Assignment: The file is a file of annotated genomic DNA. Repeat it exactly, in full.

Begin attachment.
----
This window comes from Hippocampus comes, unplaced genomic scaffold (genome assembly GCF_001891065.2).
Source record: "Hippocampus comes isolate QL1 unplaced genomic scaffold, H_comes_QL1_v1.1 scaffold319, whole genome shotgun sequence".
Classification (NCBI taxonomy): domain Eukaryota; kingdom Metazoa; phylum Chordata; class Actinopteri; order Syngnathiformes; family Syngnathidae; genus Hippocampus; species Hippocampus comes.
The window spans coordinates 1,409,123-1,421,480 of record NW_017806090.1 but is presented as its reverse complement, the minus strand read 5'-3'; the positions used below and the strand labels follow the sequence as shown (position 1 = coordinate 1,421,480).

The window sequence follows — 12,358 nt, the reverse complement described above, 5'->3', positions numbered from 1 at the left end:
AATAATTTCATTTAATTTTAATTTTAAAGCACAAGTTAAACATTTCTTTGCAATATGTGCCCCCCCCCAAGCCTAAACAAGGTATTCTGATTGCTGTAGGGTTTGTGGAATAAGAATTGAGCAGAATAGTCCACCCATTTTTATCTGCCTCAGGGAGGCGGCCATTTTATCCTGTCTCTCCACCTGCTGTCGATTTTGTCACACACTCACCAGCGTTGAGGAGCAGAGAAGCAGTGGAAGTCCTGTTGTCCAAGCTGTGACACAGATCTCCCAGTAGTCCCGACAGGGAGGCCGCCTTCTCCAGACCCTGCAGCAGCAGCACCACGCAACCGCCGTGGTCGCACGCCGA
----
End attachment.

This window comes from Hippocampus comes, unplaced genomic scaffold (genome assembly GCF_001891065.2).
Source record: "Hippocampus comes isolate QL1 unplaced genomic scaffold, H_comes_QL1_v1.1 scaffold319, whole genome shotgun sequence".
Classification (NCBI taxonomy): domain Eukaryota; kingdom Metazoa; phylum Chordata; class Actinopteri; order Syngnathiformes; family Syngnathidae; genus Hippocampus; species Hippocampus comes.
The window spans coordinates 1,409,123-1,421,480 of record NW_017806090.1 but is presented as its reverse complement, the minus strand read 5'-3'; the positions used below and the strand labels follow the sequence as shown (position 1 = coordinate 1,421,480).

The window sequence follows — 12,358 nt, the reverse complement described above, 5'->3', positions numbered from 1 at the left end:
AATAATTTCATTTAATTTTAATTTTAAAGCACAAGTTAAACATTTCTTTGCAATATGTGCCCCCCCCCAAGCCTAAACAAGGTATTCTGATTGCTGTAGGGTTTGTGGAATAAGAATTGAGCAGAATAGTCCACCCATTTTTATCTGCCTCAGGGAGGCGGCCATTTTATCCTGTCTCTCCACCTGCTGTCGATTTTGTCACACACTCACCAGCGTTGAGGAGCAGAGAAGCAGTGGAAGTCCTGTTGTCCAAGCTGTGACACAGATCTCCCAGTAGTCCCGACAGGGAGGCCGCCTTCTCCAGACCCTGCAGCAGCAGCACCACGCAACCGCCGTGGTCGCACGCCGA